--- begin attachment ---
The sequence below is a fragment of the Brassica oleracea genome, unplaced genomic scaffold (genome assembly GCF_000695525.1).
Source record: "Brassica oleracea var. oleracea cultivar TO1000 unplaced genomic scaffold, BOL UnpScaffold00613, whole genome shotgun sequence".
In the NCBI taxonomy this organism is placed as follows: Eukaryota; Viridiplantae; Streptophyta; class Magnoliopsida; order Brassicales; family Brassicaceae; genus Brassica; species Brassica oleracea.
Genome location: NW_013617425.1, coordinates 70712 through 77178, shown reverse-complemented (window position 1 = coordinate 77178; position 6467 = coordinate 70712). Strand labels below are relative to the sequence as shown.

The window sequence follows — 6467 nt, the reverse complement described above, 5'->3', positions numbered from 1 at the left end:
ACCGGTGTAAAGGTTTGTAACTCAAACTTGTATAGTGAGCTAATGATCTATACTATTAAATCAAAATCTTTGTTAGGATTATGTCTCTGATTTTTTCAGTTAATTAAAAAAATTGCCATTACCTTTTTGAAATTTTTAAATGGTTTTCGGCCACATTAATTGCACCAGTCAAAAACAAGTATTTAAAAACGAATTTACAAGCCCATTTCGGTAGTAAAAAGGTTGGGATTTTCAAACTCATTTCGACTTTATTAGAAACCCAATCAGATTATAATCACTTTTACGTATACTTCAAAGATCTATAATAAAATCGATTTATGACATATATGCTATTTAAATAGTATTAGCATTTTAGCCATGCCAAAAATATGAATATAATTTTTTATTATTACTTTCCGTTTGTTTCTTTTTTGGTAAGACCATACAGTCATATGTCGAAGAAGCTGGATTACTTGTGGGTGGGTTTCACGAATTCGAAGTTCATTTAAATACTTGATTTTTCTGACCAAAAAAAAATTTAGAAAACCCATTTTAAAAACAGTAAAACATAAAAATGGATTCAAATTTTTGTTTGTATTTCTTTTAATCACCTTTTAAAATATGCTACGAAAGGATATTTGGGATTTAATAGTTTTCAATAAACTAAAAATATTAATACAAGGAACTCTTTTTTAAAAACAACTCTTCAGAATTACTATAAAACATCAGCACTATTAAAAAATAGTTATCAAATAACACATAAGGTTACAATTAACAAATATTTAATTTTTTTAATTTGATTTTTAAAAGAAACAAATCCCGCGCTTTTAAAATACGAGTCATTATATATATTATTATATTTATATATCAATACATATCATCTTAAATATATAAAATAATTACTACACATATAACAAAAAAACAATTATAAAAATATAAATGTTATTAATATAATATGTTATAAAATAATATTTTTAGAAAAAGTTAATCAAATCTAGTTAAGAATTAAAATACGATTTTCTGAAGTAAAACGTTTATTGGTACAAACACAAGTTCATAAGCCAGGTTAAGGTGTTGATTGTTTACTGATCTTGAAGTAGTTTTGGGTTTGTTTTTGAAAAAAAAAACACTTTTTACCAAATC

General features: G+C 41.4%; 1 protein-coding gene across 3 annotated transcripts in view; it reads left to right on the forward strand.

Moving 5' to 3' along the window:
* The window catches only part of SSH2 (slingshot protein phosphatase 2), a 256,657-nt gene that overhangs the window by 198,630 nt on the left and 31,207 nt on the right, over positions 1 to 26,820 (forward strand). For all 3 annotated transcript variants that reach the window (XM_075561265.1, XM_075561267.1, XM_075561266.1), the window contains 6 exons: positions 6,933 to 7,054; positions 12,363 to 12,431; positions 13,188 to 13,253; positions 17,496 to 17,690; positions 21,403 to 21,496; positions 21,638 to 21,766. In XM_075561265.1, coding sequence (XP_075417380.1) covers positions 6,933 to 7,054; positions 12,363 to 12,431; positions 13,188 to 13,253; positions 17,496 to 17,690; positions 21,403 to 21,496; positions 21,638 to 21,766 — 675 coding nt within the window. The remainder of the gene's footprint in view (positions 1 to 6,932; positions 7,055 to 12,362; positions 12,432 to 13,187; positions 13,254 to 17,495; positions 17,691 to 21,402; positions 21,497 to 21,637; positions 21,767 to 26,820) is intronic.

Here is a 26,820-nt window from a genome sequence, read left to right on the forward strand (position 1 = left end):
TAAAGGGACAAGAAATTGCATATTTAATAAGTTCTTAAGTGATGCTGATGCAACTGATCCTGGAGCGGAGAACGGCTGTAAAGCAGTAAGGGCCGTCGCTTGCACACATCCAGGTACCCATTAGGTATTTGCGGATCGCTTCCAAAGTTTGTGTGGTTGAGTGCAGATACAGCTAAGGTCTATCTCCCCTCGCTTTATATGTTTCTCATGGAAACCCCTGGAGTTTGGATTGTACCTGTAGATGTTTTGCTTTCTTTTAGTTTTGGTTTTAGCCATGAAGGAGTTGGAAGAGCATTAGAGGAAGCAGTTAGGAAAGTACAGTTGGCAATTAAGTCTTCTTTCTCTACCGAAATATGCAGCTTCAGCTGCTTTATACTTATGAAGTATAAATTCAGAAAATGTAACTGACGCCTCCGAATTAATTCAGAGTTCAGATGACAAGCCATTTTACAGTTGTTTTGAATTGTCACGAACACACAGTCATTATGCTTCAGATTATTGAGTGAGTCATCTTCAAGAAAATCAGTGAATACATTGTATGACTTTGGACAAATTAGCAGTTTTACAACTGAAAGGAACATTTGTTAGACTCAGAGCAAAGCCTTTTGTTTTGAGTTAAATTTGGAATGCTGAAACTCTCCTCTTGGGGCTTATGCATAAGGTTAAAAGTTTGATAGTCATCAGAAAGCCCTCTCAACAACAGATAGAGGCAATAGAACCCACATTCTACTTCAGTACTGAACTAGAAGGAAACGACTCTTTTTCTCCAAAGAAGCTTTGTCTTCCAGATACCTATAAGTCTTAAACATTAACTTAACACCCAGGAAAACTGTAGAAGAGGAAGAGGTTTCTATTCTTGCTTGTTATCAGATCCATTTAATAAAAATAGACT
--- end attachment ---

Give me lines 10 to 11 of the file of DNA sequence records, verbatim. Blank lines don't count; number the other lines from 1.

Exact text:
Here is a 26,820-nt window from a genome sequence, read left to right on the forward strand (position 1 = left end):
TAAAGGGACAAGAAATTGCATATTTAATAAGTTCTTAAGTGATGCTGATGCAACTGATCCTGGAGCGGAGAACGGCTGTAAAGCAGTAAGGGCCGTCGCTTGCACACATCCAGGTACCCATTAGGTATTTGCGGATCGCTTCCAAAGTTTGTGTGGTTGAGTGCAGATACAGCTAAGGTCTATCTCCCCTCGCTTTATATGTTTCTCATGGAAACCCCTGGAGTTTGGATTGTACCTGTAGATGTTTTGCTTTCTTTTAGTTTTGGTTTTAGCCATGAAGGAGTTGGAAGAGCATTAGAGGAAGCAGTTAGGAAAGTACAGTTGGCAATTAAGTCTTCTTTCTCTACCGAAATATGCAGCTTCAGCTGCTTTATACTTATGAAGTATAAATTCAGAAAATGTAACTGACGCCTCCGAATTAATTCAGAGTTCAGATGACAAGCCATTTTACAGTTGTTTTGAATTGTCACGAACACACAGTCATTATGCTTCAGATTATTGAGTGAGTCATCTTCAAGAAAATCAGTGAATACATTGTATGACTTTGGACAAATTAGCAGTTTTACAACTGAAAGGAACATTTGTTAGACTCAGAGCAAAGCCTTTTGTTTTGAGTTAAATTTGGAATGCTGAAACTCTCCTCTTGGGGCTTATGCATAAGGTTAAAAGTTTGATAGTCATCAGAAAGCCCTCTCAACAACAGATAGAGGCAATAGAACCCACATTCTACTTCAGTACTGAACTAGAAGGAAACGACTCTTTTTCTCCAAAGAAGCTTTGTCTTCCAGATACCTATAAGTCTTAAACATTAACTTAACACCCAGGAAAACTGTAGAAGAGGAAGAGGTTTCTATTCTTGCTTGTTATCAGATCCATTTAATAAAAATAGACT